I know from personal experience that caring for a loved one with dementia is one of the most difficult tasks to cope with. Dementia affects moods, behaviour and judgement – not just memory. This can mean the person you care for may occasionally become angry, upset or confused – seemingly for no reason. But there are strategies you can use to manage these difficult situations. Click here to download this free guide to coping with challenging behaviour. The tips are all tried and tested strategies from my own personal experience of caring for my late mum.

I hope it helps. 

Christina Neal
Dementia Help

Please click here to download the FREE guide.

Chris and mum
Christina Macdonald with her late mother Hazel

Dementia Help was launched in February 2017 by writer and editor Christina Macdonald after caring for her late mother Hazel, who had vascular dementia, for almost a decade. Hazel passed away in July 2016 and a month later, Christina’s book, Dementia Care: A Guide was published by Sheldon Press. The book contains practical advice and tips for dementia carers. After the book went on sale, Christina was frequently contacted by friends and colleagues, often via social media, seeking advice on caring for a loved one with dementia. She decided to launch Dementia Help as a friendly and helpful Facebook page for dementia carers and such was the success of the page that Dementia Help has fast grown into an established brand with a significant audience. At the time of writing, the Facebook page has over 6200 likes and an average weekly reach of over 50,000 people.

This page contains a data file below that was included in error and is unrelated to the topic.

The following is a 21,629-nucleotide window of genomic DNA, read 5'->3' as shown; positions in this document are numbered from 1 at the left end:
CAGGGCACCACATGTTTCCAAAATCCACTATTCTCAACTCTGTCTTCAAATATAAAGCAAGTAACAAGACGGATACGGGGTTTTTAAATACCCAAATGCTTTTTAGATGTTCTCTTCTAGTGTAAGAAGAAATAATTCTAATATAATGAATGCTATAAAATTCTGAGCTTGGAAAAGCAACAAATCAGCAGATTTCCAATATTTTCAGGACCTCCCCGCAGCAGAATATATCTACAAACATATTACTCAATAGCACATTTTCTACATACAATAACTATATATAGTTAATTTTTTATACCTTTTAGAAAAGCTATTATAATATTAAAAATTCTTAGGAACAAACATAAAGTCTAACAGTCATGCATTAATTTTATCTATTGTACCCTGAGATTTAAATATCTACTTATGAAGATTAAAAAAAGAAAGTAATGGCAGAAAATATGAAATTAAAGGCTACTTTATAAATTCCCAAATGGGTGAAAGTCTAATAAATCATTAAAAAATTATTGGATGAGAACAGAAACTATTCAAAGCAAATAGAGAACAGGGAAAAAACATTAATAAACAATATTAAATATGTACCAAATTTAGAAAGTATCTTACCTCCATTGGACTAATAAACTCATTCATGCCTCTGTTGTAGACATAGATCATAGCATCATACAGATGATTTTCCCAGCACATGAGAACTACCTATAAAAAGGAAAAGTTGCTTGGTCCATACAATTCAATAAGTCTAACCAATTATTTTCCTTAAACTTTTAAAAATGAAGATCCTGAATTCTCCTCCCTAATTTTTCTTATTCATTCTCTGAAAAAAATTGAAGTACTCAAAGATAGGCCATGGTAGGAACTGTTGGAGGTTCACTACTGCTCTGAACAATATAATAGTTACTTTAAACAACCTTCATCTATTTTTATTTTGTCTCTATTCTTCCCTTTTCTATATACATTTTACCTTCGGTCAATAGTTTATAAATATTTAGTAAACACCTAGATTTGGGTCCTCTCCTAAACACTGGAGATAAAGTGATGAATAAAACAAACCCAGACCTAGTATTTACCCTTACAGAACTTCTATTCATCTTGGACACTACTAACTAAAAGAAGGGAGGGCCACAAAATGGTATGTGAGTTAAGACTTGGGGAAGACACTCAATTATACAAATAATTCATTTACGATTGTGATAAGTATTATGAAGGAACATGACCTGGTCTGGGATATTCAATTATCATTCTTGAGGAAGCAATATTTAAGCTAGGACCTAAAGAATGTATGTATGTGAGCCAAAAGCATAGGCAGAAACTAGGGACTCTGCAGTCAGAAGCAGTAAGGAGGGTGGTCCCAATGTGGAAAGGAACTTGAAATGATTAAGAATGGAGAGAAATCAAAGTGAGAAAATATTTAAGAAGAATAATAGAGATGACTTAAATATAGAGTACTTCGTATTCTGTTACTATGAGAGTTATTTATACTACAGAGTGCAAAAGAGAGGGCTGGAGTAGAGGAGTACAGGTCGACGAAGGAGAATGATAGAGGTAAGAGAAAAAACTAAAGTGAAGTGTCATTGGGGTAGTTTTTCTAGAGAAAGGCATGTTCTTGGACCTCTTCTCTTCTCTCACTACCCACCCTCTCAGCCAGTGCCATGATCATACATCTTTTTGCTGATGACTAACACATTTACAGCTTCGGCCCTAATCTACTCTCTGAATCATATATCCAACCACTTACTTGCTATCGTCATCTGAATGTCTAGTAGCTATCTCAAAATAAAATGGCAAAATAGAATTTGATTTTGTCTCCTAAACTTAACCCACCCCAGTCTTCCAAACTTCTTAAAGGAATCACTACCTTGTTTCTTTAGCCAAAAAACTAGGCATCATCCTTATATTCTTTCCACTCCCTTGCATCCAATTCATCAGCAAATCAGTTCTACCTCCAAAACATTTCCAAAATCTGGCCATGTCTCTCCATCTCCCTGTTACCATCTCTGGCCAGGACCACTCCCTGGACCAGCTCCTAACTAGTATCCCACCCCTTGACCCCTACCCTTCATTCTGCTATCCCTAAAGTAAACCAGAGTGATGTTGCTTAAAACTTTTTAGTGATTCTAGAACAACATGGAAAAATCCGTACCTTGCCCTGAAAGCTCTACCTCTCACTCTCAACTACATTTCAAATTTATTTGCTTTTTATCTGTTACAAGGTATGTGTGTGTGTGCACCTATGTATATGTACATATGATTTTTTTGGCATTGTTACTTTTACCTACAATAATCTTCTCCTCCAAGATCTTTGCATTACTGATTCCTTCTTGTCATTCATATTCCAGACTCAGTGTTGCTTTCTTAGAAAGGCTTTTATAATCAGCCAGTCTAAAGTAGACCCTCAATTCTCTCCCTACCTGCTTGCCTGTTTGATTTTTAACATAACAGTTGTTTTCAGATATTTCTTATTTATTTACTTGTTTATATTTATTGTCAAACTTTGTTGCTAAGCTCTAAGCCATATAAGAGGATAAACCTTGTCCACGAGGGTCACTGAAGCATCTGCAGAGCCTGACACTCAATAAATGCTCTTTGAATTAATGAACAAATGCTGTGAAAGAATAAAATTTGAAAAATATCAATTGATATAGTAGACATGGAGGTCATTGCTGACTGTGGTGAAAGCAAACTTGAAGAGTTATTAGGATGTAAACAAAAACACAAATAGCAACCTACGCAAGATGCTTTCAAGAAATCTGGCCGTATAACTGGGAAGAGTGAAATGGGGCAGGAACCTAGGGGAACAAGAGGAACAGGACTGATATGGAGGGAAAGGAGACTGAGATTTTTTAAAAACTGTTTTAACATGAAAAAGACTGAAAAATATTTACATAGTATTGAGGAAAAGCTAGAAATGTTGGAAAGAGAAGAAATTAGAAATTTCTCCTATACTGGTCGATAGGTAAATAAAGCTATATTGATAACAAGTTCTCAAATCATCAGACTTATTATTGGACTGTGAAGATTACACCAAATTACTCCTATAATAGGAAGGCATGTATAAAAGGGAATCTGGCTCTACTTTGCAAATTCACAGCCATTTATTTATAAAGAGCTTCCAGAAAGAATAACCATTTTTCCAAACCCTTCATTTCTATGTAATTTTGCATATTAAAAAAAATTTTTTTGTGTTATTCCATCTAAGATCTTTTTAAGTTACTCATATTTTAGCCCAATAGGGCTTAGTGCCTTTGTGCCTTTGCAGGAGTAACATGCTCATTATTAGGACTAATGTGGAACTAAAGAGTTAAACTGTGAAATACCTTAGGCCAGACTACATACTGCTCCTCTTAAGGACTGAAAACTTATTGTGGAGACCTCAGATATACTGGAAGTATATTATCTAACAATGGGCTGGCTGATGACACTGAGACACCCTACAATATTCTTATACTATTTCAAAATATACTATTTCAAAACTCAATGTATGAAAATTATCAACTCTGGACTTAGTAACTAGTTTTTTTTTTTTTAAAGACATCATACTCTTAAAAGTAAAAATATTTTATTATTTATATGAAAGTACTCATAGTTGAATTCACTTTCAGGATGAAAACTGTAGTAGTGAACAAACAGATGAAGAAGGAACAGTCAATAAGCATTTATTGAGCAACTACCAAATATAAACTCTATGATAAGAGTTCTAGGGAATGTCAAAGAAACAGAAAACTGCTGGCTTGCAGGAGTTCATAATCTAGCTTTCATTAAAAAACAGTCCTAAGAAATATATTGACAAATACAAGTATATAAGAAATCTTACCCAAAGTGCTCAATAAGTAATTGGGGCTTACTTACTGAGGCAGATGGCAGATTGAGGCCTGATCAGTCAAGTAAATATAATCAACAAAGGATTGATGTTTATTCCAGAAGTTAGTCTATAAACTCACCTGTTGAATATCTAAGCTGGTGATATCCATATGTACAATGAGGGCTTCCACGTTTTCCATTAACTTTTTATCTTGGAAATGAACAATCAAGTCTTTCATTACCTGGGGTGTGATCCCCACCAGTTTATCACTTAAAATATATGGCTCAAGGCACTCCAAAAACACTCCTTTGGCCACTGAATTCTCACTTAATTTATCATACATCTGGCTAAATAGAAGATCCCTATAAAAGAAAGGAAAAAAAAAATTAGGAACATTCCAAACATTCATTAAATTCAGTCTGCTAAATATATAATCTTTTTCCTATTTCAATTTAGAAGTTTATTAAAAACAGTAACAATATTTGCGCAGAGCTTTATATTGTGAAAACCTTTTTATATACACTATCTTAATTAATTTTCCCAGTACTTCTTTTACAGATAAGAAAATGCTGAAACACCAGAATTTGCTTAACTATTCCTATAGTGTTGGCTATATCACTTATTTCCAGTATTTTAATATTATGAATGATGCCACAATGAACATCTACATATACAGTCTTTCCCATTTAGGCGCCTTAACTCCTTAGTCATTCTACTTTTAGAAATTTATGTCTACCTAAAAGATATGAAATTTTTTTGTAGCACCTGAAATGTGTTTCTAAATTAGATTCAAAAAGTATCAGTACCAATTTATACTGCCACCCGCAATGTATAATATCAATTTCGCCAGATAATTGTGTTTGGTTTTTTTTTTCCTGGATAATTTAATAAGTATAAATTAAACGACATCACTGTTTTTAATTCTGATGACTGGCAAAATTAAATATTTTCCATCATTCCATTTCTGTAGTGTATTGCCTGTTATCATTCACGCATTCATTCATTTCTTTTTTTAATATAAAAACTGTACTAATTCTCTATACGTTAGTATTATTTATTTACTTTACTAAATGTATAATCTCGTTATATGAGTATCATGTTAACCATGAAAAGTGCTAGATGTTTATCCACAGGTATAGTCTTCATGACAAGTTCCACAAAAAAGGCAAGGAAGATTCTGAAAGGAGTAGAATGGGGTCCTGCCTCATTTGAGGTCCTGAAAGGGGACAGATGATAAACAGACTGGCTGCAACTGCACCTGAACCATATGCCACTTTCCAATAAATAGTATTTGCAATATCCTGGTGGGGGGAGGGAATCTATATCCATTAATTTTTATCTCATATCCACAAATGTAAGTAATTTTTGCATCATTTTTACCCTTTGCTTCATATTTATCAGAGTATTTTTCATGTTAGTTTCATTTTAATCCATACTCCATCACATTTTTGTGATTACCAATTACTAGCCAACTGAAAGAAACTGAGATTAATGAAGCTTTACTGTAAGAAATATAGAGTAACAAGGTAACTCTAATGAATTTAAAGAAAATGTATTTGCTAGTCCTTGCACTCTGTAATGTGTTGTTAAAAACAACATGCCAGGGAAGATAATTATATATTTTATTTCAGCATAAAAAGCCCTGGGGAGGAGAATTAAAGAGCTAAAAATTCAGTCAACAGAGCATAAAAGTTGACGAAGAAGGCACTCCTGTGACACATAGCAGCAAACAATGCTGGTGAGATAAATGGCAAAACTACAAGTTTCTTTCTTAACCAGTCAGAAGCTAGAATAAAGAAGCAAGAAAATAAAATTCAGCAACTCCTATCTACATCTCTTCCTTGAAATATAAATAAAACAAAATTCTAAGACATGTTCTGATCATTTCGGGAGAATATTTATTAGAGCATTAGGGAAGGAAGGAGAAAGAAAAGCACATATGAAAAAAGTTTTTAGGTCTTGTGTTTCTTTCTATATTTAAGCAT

Christina knows first-hand how challenging it can be for dementia carers, as there is often very little help and support available and, in many cases, carers can feel isolated, alone and overwhelmed. She is a regular speaker at The Alzheimer’s Show in London and Manchester and has also been invited by companies like Roche and TM Group to talk to their employees about how to juggle a full-time job with the demands of being a carer.

Dementia Help offers ongoing tips, advice and support for carers via its Facebook and Twitter platforms and publishes regular blogs on the website. We will continue to help carers and will always strive to provide the best possible advice and support for those caring for a loved one with dementia. Sometimes our advice will be hard-hitting, blunt and maybe even upsetting to hear, but one thing our audience can count on is this: it’s from the heart and based on personal experience.